New Laws Spur Need for Information Technology Auditors The Buzz


The term "audit" means to examine and verify accounts and records. Information technology (IT) auditors make sure companies are keeping data and records secure. They audit IT security systems to make sure those systems are doing their job.

The law says businesses of all types must hang on to an enormous volume of records to prevent things like fraud and accounting errors. It's up to IT auditors to keep all those records secure. Their work helps companies comply with the many regulations governing IT security.

"The systematic approach that internal auditors use to ensure that internal controls are in place to mitigate all risks helps companies meet goals and objectives," says Scott McCallum of the Institute of Internal Auditors (IIA).

"IT auditors review IT controls within companies and organizations," says Fred Roth. He is a senior consultant at a training institute. "They confirm that the business application systems and supporting IT infrastructure have appropriate levels of security and controls to protect the organization's information assets."

IT auditors have been around since the 1960s, but the demand for them has grown significantly.

"I talk to a lot of management from companies in the U.S., Canada and Europe," says Roth. "The answers are always the same -- they cannot find enough good IT auditors to fill positions. It seems like everyone is looking for IT auditors but they are difficult to find."

To get those jobs, IT auditors must have extensive knowledge about the field. While they share some skills with IT security experts, auditing requires additional training.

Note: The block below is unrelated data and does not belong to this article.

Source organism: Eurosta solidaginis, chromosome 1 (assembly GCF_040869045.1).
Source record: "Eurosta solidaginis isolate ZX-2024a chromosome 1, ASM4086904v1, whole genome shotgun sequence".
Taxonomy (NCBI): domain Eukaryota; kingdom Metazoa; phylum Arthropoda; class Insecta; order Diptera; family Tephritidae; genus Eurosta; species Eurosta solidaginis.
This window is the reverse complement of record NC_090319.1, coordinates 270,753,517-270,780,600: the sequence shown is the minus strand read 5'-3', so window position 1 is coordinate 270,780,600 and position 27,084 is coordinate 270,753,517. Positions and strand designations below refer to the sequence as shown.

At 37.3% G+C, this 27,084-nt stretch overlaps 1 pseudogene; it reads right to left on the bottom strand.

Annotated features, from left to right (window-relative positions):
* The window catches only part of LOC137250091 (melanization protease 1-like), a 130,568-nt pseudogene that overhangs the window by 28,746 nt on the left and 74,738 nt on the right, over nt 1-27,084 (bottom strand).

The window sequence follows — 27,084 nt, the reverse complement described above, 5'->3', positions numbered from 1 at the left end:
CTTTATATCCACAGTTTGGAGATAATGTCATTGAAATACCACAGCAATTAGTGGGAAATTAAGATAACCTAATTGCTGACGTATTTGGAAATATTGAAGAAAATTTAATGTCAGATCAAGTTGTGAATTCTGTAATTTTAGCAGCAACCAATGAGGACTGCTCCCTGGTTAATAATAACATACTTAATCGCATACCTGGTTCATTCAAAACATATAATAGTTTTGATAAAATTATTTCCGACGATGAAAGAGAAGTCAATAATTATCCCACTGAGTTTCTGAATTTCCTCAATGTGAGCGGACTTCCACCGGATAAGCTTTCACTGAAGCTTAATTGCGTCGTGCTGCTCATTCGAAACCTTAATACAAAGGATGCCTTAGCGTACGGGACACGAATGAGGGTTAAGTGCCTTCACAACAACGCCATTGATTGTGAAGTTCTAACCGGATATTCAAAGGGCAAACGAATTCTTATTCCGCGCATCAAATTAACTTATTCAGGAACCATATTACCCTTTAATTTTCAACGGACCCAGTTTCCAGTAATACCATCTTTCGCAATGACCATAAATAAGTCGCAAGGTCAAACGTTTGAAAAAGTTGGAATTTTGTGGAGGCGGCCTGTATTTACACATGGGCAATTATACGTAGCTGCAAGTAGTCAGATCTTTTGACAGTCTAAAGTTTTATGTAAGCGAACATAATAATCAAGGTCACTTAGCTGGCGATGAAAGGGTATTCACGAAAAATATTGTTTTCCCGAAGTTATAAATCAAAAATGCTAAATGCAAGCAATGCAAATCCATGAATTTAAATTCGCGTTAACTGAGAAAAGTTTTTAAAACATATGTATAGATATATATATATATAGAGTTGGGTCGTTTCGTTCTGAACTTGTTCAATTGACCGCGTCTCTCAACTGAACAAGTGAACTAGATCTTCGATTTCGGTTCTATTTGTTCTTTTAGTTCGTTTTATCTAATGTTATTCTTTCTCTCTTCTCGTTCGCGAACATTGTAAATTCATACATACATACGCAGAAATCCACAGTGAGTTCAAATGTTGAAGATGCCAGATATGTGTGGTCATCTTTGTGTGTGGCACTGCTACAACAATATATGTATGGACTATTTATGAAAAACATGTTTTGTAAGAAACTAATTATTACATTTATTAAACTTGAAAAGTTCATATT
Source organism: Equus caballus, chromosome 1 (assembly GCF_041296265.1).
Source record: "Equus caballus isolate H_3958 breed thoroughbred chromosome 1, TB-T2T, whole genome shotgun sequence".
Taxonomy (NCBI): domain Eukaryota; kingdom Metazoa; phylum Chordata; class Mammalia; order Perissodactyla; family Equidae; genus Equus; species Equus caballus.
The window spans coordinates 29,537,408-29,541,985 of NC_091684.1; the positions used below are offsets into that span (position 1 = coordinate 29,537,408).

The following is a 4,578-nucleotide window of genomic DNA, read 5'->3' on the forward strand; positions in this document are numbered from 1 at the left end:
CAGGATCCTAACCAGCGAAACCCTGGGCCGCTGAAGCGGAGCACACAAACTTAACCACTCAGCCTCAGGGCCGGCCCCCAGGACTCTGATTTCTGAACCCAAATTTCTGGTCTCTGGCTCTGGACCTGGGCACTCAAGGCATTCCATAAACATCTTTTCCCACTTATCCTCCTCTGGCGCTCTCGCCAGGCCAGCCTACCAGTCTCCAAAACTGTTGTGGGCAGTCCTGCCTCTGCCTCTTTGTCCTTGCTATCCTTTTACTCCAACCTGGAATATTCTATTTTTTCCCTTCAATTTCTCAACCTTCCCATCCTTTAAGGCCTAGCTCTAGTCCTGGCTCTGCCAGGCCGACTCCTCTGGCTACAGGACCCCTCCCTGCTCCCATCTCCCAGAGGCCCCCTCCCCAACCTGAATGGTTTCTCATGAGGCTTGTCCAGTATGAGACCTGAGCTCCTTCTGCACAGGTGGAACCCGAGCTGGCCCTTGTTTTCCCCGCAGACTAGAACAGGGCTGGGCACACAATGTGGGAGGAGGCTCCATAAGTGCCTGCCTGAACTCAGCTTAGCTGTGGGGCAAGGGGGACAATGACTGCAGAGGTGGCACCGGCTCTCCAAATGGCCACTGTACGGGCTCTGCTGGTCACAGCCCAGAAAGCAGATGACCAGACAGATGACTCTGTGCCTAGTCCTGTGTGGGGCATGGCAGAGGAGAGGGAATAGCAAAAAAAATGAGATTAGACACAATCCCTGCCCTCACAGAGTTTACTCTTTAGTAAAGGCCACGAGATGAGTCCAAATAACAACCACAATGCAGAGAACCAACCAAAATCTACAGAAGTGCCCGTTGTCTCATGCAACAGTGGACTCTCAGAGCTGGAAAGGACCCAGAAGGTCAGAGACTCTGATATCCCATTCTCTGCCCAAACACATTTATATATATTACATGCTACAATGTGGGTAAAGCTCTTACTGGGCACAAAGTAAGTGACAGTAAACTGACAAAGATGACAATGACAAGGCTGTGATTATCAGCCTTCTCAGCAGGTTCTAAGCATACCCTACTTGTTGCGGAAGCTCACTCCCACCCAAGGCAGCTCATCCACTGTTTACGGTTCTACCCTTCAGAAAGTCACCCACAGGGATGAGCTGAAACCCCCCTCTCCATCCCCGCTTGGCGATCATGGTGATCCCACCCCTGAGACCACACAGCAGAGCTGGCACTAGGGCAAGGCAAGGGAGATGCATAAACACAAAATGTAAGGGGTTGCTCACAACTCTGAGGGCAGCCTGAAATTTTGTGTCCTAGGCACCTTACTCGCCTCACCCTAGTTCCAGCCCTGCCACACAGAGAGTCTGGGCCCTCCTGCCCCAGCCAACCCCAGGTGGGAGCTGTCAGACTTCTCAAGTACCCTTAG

"Security experts tend to deal more with physical controls, such as physical access," says Igor Abramovitch. He is the division director for an IT staffing agency.

"IT auditors deal with not only physical controls, but also business and financial controls within an organization --for example, how information travels through the systems and where it can be purposely or inadvertently altered along the way."

"IT auditors audit the security experts!" says Roth. "The security professionals implement security. Then IT auditors provide an independent review of security features to ensure that the resulting security implementation has appropriate levels of security and controls."

It's important to distinguish the work of IT auditors from computer security experts.

"IT auditors are different from the IT security experts, in the sense that they come in and pull apart the system's security to understand where the weaknesses lie," says Mitu K. Mann. He works for a professional services firm.

"They are not responsible for fixing the problem. They confirm that there is a definite problem that may impact the financial statements."

In general, IT auditors may be responsible for safeguarding a company's information and data. They may also ensure that the company follows all government regulations. And then they must communicate with other company employees and management to ensure that the proper procedures are adapted in an efficient and cost-effective manner.

Consider training incomputer science, management information systems or engineering. You may also need additional certifications to compete for an IT auditor job.

CIA (certified internal auditor), CISA (certified information systems auditor) and CISSP (certified information systems security professional) certifications are becoming common requirements for IT auditors. And don't think that the learning ends there.

"IT auditors need to be qualified to audit the many different aspects of IT: systems, networks, databases, encryption, etc.," explains Roth. "They need to be proficient and stay current as the technology changes. This requires ongoing training."

"Co-op is always a good place to start to get your hands-on experience," says Mann. "A co-op assignment within a larger accounting/consulting firm will allow for a greater understanding of the field."

Some companies may offer these learning experiences to students so that they may acquire "real" skills while making contributions to the business. With all of the training and experience in place, IT auditors may be hired to work within a particular company. Or they may be employed by a firm that hires out auditors to a variety of clients on an as-needed basis. With the right credentials, it may even be possible to act as an independent auditor.

Links

The Institute of Internal Auditors
An international professional association.

Information Technology Audit
A basic description